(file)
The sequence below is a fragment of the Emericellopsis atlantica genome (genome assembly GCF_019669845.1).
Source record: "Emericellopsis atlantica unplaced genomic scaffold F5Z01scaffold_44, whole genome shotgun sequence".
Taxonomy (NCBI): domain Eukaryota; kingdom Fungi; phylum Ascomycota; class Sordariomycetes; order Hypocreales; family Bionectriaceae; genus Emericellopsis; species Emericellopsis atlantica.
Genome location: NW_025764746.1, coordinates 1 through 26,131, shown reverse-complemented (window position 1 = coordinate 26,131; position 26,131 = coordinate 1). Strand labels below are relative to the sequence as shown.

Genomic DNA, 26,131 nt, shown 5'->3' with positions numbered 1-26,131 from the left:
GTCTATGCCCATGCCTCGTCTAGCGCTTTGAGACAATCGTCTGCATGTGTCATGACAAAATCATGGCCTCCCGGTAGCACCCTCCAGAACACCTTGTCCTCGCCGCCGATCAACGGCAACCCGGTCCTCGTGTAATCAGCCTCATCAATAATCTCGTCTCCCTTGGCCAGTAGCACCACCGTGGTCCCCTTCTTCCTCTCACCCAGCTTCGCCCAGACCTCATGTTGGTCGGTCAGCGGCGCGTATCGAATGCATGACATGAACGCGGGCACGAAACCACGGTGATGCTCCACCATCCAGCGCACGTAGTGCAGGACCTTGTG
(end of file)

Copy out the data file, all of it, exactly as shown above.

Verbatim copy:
The sequence below is a fragment of the Emericellopsis atlantica genome (genome assembly GCF_019669845.1).
Source record: "Emericellopsis atlantica unplaced genomic scaffold F5Z01scaffold_44, whole genome shotgun sequence".
Taxonomy (NCBI): domain Eukaryota; kingdom Fungi; phylum Ascomycota; class Sordariomycetes; order Hypocreales; family Bionectriaceae; genus Emericellopsis; species Emericellopsis atlantica.
Genome location: NW_025764746.1, coordinates 1 through 26,131, shown reverse-complemented (window position 1 = coordinate 26,131; position 26,131 = coordinate 1). Strand labels below are relative to the sequence as shown.

Genomic DNA, 26,131 nt, shown 5'->3' with positions numbered 1-26,131 from the left:
GTCTATGCCCATGCCTCGTCTAGCGCTTTGAGACAATCGTCTGCATGTGTCATGACAAAATCATGGCCTCCCGGTAGCACCCTCCAGAACACCTTGTCCTCGCCGCCGATCAACGGCAACCCGGTCCTCGTGTAATCAGCCTCATCAATAATCTCGTCTCCCTTGGCCAGTAGCACCACCGTGGTCCCCTTCTTCCTCTCACCCAGCTTCGCCCAGACCTCATGTTGGTCGGTCAGCGGCGCGTATCGAATGCATGACATGAACGCGGGCACGAAACCACGGTGATGCTCCACCATCCAGCGCACGTAGTGCAGGACCTTGTG